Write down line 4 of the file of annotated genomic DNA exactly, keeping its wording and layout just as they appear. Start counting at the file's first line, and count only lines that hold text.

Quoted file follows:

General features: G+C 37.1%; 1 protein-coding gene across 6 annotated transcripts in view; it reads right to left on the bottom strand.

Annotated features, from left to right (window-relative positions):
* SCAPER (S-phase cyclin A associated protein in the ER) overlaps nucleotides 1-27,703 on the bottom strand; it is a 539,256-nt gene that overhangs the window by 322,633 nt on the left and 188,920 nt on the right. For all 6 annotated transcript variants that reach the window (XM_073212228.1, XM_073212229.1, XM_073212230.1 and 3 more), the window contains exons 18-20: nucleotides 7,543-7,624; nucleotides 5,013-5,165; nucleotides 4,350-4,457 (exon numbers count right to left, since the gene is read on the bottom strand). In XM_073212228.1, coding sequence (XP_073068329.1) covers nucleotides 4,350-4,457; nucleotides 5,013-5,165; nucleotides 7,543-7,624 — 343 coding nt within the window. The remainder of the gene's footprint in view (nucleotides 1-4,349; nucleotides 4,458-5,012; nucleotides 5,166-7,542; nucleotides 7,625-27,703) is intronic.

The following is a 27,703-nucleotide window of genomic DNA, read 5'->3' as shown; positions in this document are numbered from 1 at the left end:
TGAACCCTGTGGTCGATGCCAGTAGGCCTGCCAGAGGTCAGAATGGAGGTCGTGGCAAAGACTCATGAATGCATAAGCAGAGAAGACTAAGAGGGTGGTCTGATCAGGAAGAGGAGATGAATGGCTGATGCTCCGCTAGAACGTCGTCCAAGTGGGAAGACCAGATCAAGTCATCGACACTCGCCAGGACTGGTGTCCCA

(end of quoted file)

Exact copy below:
The following is a 27,703-nucleotide window of genomic DNA, read 5'->3' as shown; positions in this document are numbered from 1 at the left end: